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Juancho Hernangomez and the art of spacing the floor

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A deep dive on Juancho’s tricks off ball

NBA: Indiana Pacers at Denver Nuggets Steve Flynn-USA TODAY Sports

There’s more to spacing the floor as an off-ball player than just being able to shoot. Shooting is a sort of prerequisite to being able to properly space the floor, but not every great shooter provides the same amount of gravity when operating on the weak side (away from the basketball). There are dozens of principles and tricks that the more crafty floor spacers can learn that will help them maximize their gravity. Denver’s third-year wing, Juancho Hernangomez, is already an elite floor-spacer and off-ball mover.

One off the basic principles for spot-up shooters playing off of the ball is to slide your feet in the same direction as the ball-handler. So if the ball-handler drives toward your direction, the spot-up shooter should slide in that same direction around the three-point arc.

In the clip below, watch how Juancho begins sliding his feet to the left just as Monte Morris also begins to drive to his left, attacking the paint.

The purpose of the slide is to maintain proper spacing and to provide the driver with a passing lane. Most defenders one pass away will try to stunt at the ball-handler, lunging and reaching their hand into the driving lane in an attempt to slow them down. By sliding his feet along the perimeter, Juancho makes Kyle Korver pay for that momentary support that he gives on the drive, sliding further away from his defender and into a new spot on the floor so that Korver has to first identify where he is before closing out.

The same principle is true when the ball-handler drives toward the basket in a direction away from the spot-up shooter. In the clip below, watch how Juancho sprints toward the top of the key as soon as Jamal Murray turns the corner driving toward his left. Murray drives left, so Juancho slides left, forcing his defender to pick between offering help defense or sticking with his man on the perimeter.

Most shooters in the NBA already do these two things but the timing and speed of the slide is what separates the best in the league. Klay Thompson is perhaps the best example in the league at these basic slides along the perimeter. Individual defensive assignments are always changing in the half court as a play evolves. One second a player could be responsible for sticking close to their man and the next second they are responsible for rotating into the paint to provide help on someone else’s man. A crafty offensive spot-up player will read exactly when the defensive assignments are shifting and begin their slide with the correct speed, keeping the defender guessing which way to go or making them pay for picking the wrong option.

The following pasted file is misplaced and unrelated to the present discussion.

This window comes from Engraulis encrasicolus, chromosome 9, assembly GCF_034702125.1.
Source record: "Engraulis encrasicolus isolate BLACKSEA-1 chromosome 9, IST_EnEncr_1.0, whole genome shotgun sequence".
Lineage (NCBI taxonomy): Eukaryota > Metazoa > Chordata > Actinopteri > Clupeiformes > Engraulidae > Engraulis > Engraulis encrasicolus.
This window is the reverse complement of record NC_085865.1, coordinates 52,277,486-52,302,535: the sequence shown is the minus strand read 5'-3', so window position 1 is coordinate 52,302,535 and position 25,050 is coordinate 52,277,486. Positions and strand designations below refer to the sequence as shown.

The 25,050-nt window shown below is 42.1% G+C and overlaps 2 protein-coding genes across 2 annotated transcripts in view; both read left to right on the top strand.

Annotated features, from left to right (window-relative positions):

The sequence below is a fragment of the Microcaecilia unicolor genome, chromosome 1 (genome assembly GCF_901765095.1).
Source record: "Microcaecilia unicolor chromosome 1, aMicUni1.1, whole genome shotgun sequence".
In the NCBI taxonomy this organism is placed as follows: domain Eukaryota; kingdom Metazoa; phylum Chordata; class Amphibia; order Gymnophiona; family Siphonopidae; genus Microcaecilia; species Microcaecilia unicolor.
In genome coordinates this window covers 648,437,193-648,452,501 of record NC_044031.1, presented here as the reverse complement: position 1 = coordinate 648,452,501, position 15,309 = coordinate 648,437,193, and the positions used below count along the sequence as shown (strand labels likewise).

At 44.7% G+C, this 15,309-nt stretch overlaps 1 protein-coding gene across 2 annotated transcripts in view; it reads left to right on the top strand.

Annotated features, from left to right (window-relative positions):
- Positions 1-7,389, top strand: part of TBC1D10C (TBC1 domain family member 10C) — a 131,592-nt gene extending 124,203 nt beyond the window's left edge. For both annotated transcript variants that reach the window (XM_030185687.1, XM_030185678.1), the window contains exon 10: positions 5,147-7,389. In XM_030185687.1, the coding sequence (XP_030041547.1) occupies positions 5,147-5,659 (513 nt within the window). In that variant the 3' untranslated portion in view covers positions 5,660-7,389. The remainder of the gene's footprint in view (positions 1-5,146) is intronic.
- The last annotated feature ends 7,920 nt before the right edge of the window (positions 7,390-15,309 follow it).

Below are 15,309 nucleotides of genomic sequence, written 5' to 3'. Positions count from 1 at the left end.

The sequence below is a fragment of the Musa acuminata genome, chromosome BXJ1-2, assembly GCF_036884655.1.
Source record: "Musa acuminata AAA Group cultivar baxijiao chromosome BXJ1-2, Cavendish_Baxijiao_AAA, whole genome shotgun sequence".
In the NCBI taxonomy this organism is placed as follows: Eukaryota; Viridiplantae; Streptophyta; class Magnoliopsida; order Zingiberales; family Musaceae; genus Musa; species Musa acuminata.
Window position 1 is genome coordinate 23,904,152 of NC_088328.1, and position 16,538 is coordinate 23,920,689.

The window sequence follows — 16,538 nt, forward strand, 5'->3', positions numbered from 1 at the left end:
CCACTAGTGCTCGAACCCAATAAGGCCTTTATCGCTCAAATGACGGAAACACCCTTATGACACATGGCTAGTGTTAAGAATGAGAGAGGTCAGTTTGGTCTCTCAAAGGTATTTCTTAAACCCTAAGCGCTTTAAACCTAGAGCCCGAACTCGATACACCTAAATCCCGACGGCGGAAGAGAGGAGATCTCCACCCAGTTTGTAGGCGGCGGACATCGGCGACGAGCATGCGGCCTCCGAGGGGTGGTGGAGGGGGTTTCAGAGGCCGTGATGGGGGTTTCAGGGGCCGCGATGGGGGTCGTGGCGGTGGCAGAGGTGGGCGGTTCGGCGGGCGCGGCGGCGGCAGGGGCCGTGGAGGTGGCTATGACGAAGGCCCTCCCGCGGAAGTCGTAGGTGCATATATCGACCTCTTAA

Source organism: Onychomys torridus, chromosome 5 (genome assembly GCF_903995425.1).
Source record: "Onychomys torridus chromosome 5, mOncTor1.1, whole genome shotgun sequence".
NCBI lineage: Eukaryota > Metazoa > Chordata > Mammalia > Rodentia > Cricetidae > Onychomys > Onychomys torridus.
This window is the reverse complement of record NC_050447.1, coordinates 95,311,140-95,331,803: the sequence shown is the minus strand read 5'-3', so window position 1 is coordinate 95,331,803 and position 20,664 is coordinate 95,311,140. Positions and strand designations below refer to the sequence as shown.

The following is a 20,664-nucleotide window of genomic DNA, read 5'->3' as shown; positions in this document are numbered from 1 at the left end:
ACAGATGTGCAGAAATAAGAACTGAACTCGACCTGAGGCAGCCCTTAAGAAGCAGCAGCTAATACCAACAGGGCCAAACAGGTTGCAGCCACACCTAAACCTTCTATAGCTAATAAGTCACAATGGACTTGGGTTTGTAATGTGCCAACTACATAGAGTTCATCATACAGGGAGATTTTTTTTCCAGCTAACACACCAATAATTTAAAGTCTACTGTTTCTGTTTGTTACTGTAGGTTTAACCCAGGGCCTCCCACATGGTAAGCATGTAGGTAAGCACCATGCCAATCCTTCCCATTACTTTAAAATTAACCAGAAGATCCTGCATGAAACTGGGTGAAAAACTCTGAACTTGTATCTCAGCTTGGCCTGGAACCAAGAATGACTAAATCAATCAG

The clip below illustrates Juancho’s incredible feel for this dynamic. Watch how he “dances” with his defender on the perimeter before ultimately finding himself wide open on the right wing, a spot quickly becoming known as Juancholand.

Juancho knows that the entire defense is going to shift as Trey Lyles begins his post-up. He also knows that Murray’s cut through the lane is going to shift help-side assignments in a way that will be difficult to navigate defensively. So right as Lyles begins to put the ball on the floor and back his man down, Juancho begins to slide left along the three-point arc.

Next, watch how quickly he shifts from sliding left to sliding right as soon as the ball is kicked out toward Malik Beasley. With Beasley’s man stunting down on the post, Juancho’s man rotates over to close out on Beasley and Murray exits toward the corner. Juancho perfectly splits the difference, creating the most space between all three guys, and knocks down the wide open jumper.

Juancho is almost always in the right place along the perimeter but his value as a floor spacer goes beyond just sliding around the perimeter. Like Klay Thompson, whom I referenced earlier, Juancho is also an excellent cutter. In the final clip below, watch how Juancho sets up his man to defend the dribble handoff (DHO) before short-cutting backdoor toward the basket.

This is a simple off ball move that elite floor spacers master and one that helps keep the ball poppin’ in the halfcourt. Both defenders in the DHO are put into a bind when they get caught off-guard with a short-cut. Larry Nance Jr. anticipates that Juancho will come off of the screen and either try to shoot or curl towards the basket so he steps up ready to wall off the paint. Korver anticipates having to chase Juancho though the handoff so he begins to jam Juancho’s space and position himself for the screen. When Juancho cuts backdoor, both players fall out of position.

He gets the and-one call but even had he not received the pass, the defense falls a step behind. This is what makes a free-flowing offense so dangerous when operated by players who can read and react in the halfcourt. Juancho is an elite spot-up shooter who increases the value of his shooting by how well he moves off-ball and spaces the floor. He’s still battling for minutes on a crowded Nuggets roster but he is one of the best options the team has offensively as a 5th option, off-ball floor spacer.